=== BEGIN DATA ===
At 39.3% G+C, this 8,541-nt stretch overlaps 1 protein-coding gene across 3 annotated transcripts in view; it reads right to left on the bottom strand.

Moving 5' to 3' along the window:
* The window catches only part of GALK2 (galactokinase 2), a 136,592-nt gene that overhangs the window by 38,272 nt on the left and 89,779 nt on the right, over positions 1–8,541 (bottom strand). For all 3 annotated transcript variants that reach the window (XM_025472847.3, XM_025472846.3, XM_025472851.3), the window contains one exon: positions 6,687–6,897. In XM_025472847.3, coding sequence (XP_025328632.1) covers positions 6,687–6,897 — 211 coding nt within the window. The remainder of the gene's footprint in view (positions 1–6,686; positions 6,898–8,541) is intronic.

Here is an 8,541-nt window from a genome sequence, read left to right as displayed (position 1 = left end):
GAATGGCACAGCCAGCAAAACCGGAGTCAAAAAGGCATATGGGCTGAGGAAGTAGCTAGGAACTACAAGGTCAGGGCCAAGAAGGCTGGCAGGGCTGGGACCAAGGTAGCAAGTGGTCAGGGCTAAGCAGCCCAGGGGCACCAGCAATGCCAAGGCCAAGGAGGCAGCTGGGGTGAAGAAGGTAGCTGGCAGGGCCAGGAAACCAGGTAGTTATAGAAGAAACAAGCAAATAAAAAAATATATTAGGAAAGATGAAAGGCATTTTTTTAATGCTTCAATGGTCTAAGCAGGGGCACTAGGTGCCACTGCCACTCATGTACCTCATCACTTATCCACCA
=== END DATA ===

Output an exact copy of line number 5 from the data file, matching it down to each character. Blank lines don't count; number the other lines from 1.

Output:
GAATGGCACAGCCAGCAAAACCGGAGTCAAAAAGGCATATGGGCTGAGGAAGTAGCTAGGAACTACAAGGTCAGGGCCAAGAAGGCTGGCAGGGCTGGGACCAAGGTAGCAAGTGGTCAGGGCTAAGCAGCCCAGGGGCACCAGCAATGCCAAGGCCAAGGAGGCAGCTGGGGTGAAGAAGGTAGCTGGCAGGGCCAGGAAACCAGGTAGTTATAGAAGAAACAAGCAAATAAAAAAATATATTAGGAAAGATGAAAGGCATTTTTTTAATGCTTCAATGGTCTAAGCAGGGGCACTAGGTGCCACTGCCACTCATGTACCTCATCACTTATCCACCA